Orange Is the New Black: "I threatened to drown Nora in a toilet."

Like most right-thinking people, I watched and loved Orange Is the New Black last year and am now EAGERLY waiting on season 2 this June. MORE TAYSTEE. I was unsure whether I wanted to read the memoir it was based on, Orange Is the New Black by Piper Kerman, mainly because when I first looked at it, I saw reviews that were essentially "Piper whines a lot about how could SHE be in prison because upper middle class/white/etc and it's totally a privileged view of prison and boo." It sounded like the show had revamped Piper's character to be much more aware of her problems. HOWEVER. Many times, the Internet is in fact full of shit. I DON'T HAVE TO LISTEN TO YOU, INTERNET CAT If you're not familiar with the show (seriously? it's like 13 episodes and on Netflix and amazing -- why're you doing this? do you hate good things? probably.), it's about a woman whose ten-years-ago drug ring girlfriend names her in a federal case and the woman (Pi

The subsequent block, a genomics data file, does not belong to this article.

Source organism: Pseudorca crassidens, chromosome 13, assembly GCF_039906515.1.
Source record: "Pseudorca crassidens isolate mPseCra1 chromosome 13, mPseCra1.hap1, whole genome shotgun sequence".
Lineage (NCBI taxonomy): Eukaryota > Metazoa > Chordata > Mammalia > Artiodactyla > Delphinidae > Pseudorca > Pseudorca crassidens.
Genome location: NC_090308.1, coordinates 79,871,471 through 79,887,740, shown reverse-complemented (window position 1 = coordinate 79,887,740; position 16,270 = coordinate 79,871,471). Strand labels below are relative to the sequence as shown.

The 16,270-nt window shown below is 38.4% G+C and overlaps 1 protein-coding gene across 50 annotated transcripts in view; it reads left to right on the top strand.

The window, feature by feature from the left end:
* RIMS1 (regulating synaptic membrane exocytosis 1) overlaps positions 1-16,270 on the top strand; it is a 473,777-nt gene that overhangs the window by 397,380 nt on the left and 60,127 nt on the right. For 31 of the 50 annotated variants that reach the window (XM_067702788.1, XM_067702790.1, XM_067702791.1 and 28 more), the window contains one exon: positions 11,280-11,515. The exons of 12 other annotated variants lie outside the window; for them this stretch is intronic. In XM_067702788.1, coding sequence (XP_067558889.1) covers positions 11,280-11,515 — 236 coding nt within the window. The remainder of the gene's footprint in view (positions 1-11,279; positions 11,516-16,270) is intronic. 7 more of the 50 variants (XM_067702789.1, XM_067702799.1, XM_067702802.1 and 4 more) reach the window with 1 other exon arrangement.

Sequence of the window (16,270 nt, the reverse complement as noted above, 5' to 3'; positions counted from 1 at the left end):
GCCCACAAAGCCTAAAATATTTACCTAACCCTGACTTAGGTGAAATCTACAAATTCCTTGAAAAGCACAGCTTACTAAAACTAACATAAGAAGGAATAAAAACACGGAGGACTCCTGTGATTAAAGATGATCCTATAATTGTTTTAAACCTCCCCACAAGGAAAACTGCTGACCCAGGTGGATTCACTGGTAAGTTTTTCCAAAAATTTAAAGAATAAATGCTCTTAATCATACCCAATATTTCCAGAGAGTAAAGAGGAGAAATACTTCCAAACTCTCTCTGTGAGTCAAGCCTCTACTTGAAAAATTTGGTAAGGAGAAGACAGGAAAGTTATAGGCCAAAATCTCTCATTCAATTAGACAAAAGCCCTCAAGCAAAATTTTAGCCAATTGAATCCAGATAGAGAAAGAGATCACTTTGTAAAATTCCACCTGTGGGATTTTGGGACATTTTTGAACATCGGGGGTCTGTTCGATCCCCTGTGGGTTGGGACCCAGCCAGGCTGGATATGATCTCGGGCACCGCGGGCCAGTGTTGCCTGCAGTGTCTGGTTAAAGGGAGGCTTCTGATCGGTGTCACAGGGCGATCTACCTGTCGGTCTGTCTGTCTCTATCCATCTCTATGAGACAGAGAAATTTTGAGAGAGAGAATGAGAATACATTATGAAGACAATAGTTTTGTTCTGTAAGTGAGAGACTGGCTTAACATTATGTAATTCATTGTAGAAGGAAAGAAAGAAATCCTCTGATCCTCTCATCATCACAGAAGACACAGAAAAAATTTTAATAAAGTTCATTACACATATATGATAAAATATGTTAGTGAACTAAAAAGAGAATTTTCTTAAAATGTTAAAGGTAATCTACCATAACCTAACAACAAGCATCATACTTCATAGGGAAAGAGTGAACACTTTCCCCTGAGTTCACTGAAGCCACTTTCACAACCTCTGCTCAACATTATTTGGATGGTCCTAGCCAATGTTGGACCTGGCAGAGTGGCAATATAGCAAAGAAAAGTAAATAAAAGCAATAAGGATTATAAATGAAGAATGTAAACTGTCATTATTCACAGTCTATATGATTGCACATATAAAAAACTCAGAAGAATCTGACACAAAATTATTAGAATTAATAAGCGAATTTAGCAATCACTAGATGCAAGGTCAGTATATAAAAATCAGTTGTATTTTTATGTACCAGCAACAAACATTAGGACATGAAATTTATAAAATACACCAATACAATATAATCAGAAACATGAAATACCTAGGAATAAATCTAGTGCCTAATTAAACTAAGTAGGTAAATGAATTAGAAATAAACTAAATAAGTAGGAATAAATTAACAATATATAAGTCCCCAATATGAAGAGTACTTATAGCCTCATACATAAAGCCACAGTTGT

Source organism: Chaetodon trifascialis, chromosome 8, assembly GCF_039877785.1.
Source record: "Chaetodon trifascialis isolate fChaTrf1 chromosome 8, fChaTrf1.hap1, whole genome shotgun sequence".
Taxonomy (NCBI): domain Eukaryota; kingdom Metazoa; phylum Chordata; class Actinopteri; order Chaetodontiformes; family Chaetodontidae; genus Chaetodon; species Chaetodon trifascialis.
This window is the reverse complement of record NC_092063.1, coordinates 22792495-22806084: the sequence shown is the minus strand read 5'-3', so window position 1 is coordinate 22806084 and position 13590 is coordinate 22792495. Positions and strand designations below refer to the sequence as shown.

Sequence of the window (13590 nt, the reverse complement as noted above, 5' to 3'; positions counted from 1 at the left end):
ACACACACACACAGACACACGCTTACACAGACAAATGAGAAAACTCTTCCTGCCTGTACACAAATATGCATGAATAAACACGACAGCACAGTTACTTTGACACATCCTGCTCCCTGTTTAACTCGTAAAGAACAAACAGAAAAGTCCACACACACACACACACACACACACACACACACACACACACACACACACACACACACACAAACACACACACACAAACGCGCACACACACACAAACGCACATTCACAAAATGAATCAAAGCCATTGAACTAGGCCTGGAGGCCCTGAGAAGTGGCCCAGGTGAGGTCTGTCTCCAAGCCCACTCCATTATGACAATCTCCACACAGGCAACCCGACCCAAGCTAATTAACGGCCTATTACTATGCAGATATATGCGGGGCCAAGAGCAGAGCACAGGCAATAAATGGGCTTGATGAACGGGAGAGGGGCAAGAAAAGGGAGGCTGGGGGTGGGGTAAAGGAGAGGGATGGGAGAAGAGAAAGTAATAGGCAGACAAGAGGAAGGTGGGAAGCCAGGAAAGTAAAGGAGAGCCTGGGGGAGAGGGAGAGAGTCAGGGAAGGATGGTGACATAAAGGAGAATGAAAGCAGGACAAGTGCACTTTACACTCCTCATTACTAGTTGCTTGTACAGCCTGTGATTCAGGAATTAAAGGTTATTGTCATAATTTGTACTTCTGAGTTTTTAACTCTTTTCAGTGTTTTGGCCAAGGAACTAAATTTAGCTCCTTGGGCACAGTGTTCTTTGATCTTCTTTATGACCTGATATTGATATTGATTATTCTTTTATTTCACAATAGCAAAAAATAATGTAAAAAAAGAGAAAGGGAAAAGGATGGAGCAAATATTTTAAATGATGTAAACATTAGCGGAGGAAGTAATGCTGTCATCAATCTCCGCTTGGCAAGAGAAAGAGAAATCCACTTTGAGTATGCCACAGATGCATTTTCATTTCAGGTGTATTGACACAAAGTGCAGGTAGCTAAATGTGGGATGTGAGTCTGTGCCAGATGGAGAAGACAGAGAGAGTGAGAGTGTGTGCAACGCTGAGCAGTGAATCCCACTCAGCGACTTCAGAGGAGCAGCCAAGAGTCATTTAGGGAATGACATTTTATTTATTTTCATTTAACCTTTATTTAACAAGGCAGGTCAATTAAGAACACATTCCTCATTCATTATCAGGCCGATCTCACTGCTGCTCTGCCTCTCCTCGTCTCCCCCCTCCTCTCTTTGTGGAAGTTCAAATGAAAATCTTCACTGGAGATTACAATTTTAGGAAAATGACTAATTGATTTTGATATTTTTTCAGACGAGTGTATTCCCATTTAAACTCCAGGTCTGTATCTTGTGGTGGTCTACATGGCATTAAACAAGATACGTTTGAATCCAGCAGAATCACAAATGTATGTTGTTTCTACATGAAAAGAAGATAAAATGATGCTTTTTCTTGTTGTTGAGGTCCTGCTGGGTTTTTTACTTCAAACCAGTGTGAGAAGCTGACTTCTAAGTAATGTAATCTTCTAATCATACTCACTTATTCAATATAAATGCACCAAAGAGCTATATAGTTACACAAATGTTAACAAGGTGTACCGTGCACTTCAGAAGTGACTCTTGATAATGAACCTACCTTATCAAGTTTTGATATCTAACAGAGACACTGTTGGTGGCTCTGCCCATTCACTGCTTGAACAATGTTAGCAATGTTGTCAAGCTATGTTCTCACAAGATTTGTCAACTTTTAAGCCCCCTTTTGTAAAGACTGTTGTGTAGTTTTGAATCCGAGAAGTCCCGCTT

Bleak House the Finishening: "I'm Inspector Bucket, and you can trust me."

SIR LEICESTER DEDLOCK. SIR LEICESTER DEDLOCK I LOVE YOU SO MUCH. SO MUCH. I downloaded this music vid off the internet AGES ago, and it has since disappeared. I re-upload it for you all, because omg who doesn't want to watch Lady Dedlock as played by Gillian Anderson doing things to a Madonna song? And I have waited the WHOLE readalong to post it, because SPOILERS FOR THE ENDING. But now you'll all know what's going on in it!! Because you've made it the whole way! So sit back, try to identify scenes, and feel Feels. HURRAY VIDEO. Honestly, if you've made it through Bleak House , I am immensely proud of you. It's so good, but it's so long. REJOICING TIME. Where—what to—THERE'S SO MUCH IN THE LAST SECTION. I mean. There's so much in the whole book, but there's so much we haven't talked about! Bucket and Tulkinghorn are parallels! Look at how Tulkinghorn refers to Lady Dedlock as "this woman" and Bucket allllways keeps